Question #28, 11/20/18
“Is there a reason that almost all of the female characters in the books are so strong willed?”
Do you know any other kind?
It’s sometimes difficult to remember since he appears to be operating relatively well as of late, but at the beginning of the series, Walt Longmire was something of a train wreck. When I was constructing the first book in the series, The Cold Dish, my narrator was attempting to get over the death of his wife and was clinically depressed. I guess it was a calculated risk making the protagonist disheartened in that book in that the reader might get depressed as well, but Walt fought back from the beginning with a trademark humor and compassion for others which helped to pull him out of that morass and begin his life again. I think Henry Standing Bear was essential to that transition, but there’s only so much male friends can do without it becoming awkward—enter what I refer to as ‘the pride of lionesses’.
I basically broke up all Walt’s needs and divvied them up among all the women in Walt’s life, giving them specific tasks for keeping my poor hero alive. Ruby is responsible for the day to day structure of Walt’s life, leaving him the Post-It’s on his door facing every morning so that no matter what level of performance he might be experiencing, he can still act like a sheriff. Dorothy down at the Busy Bee Café is responsible for Walt keeping fed because if he were left to his own devices he’d run out of pot-pies at the jail and starve. She’s also useful as a social conduit to the community, giving Walt the information that helps him do his job. Then there’s Cady who is this disembodied voice on the answering machine, but is still, even though distant, an emotional life-line that keeps Walt connected to this world through his love and responsibility for her. Then there’s Vic.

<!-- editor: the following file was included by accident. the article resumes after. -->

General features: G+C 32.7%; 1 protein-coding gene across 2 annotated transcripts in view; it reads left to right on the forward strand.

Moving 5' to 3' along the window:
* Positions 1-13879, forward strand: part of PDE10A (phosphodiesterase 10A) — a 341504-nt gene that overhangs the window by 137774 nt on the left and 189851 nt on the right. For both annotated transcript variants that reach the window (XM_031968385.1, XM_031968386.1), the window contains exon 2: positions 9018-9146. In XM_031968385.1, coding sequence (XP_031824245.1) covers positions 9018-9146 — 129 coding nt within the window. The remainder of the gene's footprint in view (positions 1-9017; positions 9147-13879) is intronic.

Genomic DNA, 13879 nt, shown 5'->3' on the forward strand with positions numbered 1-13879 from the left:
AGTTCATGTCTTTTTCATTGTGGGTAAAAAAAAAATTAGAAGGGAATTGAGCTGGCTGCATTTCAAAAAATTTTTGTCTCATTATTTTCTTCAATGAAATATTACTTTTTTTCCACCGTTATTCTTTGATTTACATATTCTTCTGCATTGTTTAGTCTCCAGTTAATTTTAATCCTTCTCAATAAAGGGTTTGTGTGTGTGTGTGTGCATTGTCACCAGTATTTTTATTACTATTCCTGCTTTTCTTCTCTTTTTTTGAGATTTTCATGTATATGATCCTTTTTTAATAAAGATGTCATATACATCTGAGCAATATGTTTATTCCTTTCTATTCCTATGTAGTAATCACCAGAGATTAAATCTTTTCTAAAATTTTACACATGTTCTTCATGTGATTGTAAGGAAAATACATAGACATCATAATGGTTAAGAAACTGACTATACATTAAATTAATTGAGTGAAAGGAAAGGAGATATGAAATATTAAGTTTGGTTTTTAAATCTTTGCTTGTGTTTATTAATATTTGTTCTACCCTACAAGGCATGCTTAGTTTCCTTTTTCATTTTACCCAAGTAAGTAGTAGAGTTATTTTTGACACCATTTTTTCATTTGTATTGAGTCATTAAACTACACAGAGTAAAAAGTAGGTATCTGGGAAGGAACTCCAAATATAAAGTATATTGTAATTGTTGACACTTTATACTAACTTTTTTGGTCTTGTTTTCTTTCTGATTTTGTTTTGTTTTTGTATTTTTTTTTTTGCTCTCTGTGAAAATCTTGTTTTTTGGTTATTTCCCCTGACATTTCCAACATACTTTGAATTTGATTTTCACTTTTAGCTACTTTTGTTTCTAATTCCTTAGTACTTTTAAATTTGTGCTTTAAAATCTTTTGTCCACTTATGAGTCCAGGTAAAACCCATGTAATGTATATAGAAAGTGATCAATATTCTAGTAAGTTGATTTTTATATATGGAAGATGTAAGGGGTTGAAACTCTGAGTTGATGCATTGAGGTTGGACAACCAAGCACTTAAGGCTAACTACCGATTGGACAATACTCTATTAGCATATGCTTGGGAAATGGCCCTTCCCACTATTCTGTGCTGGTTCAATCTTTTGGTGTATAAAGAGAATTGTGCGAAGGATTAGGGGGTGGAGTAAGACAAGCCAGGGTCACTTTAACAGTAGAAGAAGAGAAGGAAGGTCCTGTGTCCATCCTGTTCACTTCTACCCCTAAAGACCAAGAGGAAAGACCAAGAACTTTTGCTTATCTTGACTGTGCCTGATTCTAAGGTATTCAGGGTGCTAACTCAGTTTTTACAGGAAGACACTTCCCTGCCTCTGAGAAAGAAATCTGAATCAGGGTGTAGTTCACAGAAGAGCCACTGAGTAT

Vic is kind of the counterpoint to Walt in the construction of the choral group of voices that make up the novels, a profane, eastern songbird that’s fierce as a tiger and loyal as the Swiss. Because of her language, a lot of people (surprisingly female) don’t care for the character, but she’s indispensable to Walt’s world in so many ways. The obvious one is that of a foil to keep the books from becoming more “Mayberry” than I really wanted. The TV producers saw Vic as essential in providing a more modern, edgier aspect to the show. The other is as a romantic interest—which I’ll get into with next week’s question.
There have been certain things I might’ve underestimated in the appeal of Walt, whether it be his literary bent or iconic individualism, but the one I might’ve not understood the strength of the most was the appeal of a wounded man. Male readers respond to that aspect of Walt, but that facet of his character really resonates with female readers. I’ve got a theory that if the females of our species didn’t have the nurturing empathy that they do, we wouldn’t be roaming the Earth in the numbers we do today.
I think it’s in The Cold Dish that Walt makes the statement, “There are few things men need more than female support, and nothing they dismiss more readily.”
The Cheyenne say you can judge a man by the strength of his enemies, and I think you can judge a man’s happiness by how many women he has in his life. I’ve got a wife, two daughters, and a granddaughter, so I’m a pretty happy man, and I think Walt’s working on it.